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Short Takes
B O O K S
DIRT MUSIC By Tim Winton Luther Fox, riven from his family, seeks oblivion. That's not hard to find when you are an illegal fisherman off the remote West Australian coast. Georgie Jutland, a seen-it-all nurse, is looking for healing. They meet. Things get prickly. After Thomas Keneally (Schindler's List) and Peter Carey (True History of the Kelly Gang), Winton is Australia's most revered writer. But he is younger and more averse to romanticizing his harsh native landscape. Dirt Music is like that landscape: you can't skip through it, but its unflinching beauty will get you in the end.

M O V I E S
DIVINE SECRETS OF THE YA-YA SISTERHOOD Directed by Callie Khouri A successful playwright (Sandra Bullock) gives an interview to TIME, complaining of an unhappy childhood. Her mother (Ellen Burstyn) takes offense. Her lifelong friends (the Ya-Yas) kidnap Bullock, hoping to explain the sources of Mom's unhappiness and effect a reconciliation. The ladies are Southern, therefore boozy, warmhearted, eccentric — all too predictably and cozily so. After many lumpy flashbacks, peace and harmony are restored. This is potentially near tragic material, and playing it as an all-forgiving comedy is a waste of everyone's time.

M U S I C
THE LAST BROADCAST Doves Most Brit rock acts have become so consumed with burying their melodies that they forget to compose them. Thank you, Radiohead. Doves, a Manchester trio, is a pleasant exception, a band that actually enjoys its own tunefulness. Yes, there are echo effects, abrupt tempo changes and a few melancholy lyrics — how else would we know this is contemporary rock from England?--but songs such as There Goes the Fear, M62 Song and N.Y. reveal a sweet pop soul that is more Beatles than brooding.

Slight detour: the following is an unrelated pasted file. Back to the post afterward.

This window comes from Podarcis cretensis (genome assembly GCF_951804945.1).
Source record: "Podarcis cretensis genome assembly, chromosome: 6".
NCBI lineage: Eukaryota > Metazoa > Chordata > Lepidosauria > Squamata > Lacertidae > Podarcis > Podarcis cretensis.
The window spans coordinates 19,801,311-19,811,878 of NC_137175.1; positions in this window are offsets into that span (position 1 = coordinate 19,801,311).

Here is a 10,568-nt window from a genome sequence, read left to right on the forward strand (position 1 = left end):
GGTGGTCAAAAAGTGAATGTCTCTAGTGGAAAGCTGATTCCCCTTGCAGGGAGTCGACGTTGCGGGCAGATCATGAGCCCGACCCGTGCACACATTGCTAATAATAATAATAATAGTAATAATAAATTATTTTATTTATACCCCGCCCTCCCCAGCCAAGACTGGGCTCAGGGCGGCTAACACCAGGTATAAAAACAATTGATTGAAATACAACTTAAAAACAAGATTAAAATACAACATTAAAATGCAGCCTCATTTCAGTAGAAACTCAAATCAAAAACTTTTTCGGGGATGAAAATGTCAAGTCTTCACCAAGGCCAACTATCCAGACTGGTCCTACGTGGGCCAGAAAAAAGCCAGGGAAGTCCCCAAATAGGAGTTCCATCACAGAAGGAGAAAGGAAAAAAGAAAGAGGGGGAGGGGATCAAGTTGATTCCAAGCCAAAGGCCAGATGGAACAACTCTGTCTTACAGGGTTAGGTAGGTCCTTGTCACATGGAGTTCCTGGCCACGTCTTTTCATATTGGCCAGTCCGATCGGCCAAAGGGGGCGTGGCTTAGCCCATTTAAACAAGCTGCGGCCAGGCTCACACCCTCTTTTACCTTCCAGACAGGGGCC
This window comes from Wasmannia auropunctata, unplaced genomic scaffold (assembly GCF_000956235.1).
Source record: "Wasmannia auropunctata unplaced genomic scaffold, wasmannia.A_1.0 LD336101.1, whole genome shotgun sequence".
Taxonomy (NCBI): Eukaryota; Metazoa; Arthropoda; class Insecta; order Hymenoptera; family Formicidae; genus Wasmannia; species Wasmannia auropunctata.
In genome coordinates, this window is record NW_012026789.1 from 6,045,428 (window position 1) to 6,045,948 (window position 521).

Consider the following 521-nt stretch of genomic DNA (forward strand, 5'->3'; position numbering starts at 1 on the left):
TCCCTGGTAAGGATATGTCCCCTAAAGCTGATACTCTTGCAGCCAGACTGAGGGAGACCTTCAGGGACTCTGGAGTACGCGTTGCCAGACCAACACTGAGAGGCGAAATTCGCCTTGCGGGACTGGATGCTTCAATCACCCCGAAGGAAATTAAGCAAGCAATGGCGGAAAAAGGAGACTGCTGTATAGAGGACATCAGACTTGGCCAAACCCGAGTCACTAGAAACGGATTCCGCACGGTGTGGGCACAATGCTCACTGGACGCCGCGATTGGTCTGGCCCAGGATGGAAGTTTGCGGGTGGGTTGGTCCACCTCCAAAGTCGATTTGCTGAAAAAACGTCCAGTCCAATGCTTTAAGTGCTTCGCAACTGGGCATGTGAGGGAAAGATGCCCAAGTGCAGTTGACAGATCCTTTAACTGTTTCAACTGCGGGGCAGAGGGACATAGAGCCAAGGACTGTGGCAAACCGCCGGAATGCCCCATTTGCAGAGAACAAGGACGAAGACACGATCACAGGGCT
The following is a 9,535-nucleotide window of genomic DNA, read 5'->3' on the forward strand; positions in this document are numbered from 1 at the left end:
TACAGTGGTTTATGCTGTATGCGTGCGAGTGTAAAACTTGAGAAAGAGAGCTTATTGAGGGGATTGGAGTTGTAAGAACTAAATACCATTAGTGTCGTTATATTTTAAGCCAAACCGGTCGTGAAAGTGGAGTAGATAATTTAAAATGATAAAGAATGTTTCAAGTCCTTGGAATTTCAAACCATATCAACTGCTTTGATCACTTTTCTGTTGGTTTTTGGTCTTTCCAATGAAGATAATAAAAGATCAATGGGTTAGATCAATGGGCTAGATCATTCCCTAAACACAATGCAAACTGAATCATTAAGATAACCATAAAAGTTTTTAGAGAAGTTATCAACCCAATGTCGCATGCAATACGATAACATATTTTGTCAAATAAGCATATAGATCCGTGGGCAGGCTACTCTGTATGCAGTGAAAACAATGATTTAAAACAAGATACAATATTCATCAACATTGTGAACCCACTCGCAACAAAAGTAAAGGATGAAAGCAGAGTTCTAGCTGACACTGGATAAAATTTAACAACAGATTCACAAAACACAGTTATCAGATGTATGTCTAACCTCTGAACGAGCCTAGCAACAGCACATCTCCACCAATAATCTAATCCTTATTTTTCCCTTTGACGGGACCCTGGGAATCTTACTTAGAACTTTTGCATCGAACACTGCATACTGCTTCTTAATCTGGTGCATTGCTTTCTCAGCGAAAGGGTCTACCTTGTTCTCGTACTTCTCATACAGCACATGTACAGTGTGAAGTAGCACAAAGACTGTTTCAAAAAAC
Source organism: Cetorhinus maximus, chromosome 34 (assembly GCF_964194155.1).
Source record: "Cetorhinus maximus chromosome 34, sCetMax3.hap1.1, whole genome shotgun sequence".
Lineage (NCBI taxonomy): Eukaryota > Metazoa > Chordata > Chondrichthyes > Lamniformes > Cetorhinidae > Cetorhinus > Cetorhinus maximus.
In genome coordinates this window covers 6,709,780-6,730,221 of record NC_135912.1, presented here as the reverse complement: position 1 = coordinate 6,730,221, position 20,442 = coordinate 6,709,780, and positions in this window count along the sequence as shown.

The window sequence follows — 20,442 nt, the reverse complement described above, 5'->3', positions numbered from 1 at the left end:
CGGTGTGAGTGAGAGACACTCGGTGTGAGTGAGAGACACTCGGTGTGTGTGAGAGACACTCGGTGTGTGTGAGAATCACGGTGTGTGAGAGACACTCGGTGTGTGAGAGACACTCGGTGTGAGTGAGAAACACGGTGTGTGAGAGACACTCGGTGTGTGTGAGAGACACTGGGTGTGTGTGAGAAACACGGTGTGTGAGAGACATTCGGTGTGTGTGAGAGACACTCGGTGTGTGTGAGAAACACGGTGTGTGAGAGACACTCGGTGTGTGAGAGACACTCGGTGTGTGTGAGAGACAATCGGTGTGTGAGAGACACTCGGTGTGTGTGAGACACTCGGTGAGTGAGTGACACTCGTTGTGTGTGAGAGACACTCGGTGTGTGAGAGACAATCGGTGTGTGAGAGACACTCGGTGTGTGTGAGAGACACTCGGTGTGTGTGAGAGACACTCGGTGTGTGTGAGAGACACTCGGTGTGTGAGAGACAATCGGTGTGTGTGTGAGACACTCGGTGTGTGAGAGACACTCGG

T E L E V I S I O N
BOSTON 24/7 ABC, June 4-7, 11 and 12, 10 p.m. E.T. ABC News spent three months around the clock with Boston city workers for a panoramic view of the thankless job of keeping a city afloat. The sparsely narrated episodes let the subjects' own actions tell their sometimes praiseworthy, sometimes embarrassing stories. Highlights include inside looks at an ugly contract dispute between fire fighters and Boston Mayor Thomas Menino, at an idealistic but hapless new prosecutor and at a no-nonsense inner-city principal. Boston Public is in reruns, but 24/7 offers a dramatically public Boston of its own.




June 10, 2002 Vol. 159 No. 23




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